Volunteer R&R Tax Exemption Bill Reduces Risk of IRS Audits, Fines

The Volunteer Responder Incentive Protection Act (VRIPA) exempts all property tax benefits and up to $600 per year of any other type of benefit that a volunteer emergency responder receives as a reward for their service from being subject to federal income taxes, including payroll taxes. The Senate version of the bill, S. 616, was introduced on February 27 by Senators Charles Schumer (D-NY) and Susan Collins (R-ME). The House version, H.R. 2752, was introduced on June 12 by Representatives John Larson (D-CT) and David Reichert (R-WA).

The obvious impact from passage of VRIPA would be that individual volunteers would pay less (and in many cases no) tax on service-related benefits. That means more money in the pockets of volunteers, which enhances the incentive value of recruitment and retention benefits. Most volunteers view benefits as reimbursement for personal expenses that they incur in the course of their service – responding to emergencies in their personal vehicles, replacing clothing and boots that are damaged during responses, and training – and resent having to pay any amount to the federal government. VRIPA would let volunteers keep their money.

A less recognized but equally significant benefit of VRIPA would be for agencies that provide benefits. Under current law, agencies are required to report the benefits that they provide to their volunteers to the IRS. Many volunteer departments are unaware of this and do not report anything. Others report income to the IRS using a 1099 form as one would report a payment to a contractor. Still others report income using a W-2 form as one would report a wage or a salary to an employee.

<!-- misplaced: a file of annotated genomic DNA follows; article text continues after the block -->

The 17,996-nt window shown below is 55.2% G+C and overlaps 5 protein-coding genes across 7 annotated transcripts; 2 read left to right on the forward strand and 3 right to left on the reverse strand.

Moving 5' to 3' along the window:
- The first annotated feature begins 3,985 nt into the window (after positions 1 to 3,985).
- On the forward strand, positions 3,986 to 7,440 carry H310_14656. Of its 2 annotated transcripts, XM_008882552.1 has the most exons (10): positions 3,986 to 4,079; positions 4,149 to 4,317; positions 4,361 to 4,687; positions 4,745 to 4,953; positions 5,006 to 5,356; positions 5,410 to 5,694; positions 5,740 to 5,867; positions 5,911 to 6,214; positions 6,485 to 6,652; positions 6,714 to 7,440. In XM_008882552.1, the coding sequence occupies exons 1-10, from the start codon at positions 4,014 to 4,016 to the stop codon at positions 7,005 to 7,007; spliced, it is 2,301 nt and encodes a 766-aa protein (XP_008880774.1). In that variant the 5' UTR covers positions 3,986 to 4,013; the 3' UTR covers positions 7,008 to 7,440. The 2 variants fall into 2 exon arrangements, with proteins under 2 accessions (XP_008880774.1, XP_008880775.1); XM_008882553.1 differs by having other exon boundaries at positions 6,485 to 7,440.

Agencies that do not report or improperly report benefits are at risk of being audited and even fined by the IRS. Within the past year the National Volunteer Fire Council (NVFC) has been contacted by fire departments in two different states that were each fined more than $100,000 for failure to properly report volunteer benefits. Passage of VRIPA would mean that agencies that offer minor benefit amounts would no longer be required to report anything to the IRS and therefore would not have to worry about IRS audits or fines.

VRIPA is one of several pieces of federal legislation boosting volunteer recruitment and retention that the NVFC is working to get passed. According to the National Fire Protection Association the value of services donated by volunteer firefighters alone is worth approximately $140 billion annually. Unfortunately, fire and EMS agencies are finding it increasingly difficult to recruit and retain the next generation of volunteers. Heightened training and certification requirements have made volunteer  emergency response an extraordinarily time-consuming activity, even as a variety of shifting societal factors have left fewer young people with less free time available in communities traditionally served by volunteers.

The NVFC invites you to use our Engage Action Center to contact your U.S. Representative and Senators to ask them to co-sponsor VRIPA and other federal R&R bills.